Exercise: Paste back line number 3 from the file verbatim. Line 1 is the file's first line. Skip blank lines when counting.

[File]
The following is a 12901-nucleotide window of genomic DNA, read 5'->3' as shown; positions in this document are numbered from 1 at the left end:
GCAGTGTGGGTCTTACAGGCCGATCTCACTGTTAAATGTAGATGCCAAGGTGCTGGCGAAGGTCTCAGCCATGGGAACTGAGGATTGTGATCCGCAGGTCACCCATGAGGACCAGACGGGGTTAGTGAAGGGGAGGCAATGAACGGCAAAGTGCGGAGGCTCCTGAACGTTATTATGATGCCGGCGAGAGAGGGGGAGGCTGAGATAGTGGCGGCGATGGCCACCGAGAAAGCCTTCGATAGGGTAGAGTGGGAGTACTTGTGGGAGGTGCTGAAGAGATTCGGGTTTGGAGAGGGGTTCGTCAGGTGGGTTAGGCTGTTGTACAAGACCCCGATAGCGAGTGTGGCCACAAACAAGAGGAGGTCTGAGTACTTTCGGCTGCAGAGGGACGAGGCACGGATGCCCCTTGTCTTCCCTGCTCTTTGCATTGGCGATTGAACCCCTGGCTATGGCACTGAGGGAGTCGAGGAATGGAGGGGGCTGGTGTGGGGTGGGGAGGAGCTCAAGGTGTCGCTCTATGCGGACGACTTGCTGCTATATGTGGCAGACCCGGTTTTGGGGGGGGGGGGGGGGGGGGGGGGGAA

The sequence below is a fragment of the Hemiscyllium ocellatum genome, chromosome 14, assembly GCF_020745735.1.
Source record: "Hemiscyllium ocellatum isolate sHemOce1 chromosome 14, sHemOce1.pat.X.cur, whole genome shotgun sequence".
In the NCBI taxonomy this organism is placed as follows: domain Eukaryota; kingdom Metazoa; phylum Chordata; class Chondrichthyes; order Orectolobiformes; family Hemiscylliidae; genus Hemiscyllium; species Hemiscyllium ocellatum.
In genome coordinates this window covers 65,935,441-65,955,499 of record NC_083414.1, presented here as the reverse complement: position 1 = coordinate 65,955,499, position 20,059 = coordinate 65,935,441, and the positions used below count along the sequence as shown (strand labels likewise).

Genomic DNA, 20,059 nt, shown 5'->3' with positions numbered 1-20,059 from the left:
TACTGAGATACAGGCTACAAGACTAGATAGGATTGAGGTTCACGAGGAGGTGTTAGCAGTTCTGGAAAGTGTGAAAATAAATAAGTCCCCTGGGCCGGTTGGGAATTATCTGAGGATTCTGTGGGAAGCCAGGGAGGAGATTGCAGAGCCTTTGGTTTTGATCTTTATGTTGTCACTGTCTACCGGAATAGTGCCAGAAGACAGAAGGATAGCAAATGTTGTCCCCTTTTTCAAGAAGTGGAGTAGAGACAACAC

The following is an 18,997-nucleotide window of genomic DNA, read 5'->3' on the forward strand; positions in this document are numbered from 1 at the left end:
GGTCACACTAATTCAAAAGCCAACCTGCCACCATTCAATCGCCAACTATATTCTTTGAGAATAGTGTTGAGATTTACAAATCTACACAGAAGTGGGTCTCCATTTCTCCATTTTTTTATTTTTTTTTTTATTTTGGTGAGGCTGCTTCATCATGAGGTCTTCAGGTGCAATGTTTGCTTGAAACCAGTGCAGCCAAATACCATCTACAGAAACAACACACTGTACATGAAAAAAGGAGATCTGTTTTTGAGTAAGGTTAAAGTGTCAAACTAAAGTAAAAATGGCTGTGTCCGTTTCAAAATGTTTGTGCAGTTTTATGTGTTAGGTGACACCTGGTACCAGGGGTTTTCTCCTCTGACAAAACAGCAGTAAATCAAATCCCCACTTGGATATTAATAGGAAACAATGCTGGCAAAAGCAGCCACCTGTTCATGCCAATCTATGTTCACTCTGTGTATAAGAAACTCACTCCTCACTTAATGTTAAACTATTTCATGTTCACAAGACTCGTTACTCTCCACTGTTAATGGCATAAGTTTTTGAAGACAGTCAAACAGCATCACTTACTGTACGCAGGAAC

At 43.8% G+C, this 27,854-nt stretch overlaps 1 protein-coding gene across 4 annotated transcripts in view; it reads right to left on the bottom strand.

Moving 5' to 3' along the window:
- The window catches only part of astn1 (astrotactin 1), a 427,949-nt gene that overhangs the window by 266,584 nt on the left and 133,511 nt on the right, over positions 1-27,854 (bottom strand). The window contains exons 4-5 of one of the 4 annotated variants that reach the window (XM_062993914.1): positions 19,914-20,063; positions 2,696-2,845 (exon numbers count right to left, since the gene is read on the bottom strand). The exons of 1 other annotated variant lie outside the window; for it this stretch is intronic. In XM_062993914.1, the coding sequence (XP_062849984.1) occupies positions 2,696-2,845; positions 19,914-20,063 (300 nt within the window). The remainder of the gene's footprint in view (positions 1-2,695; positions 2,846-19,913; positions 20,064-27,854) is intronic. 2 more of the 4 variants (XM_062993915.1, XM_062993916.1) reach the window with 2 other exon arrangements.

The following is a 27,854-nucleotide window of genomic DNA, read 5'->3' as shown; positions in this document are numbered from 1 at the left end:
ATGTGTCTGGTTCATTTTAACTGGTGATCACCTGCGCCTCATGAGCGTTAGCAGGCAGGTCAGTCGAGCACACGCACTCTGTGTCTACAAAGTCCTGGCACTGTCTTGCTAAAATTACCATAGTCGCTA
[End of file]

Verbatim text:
The sequence below is a fragment of the Hemiscyllium ocellatum genome, chromosome 14, assembly GCF_020745735.1.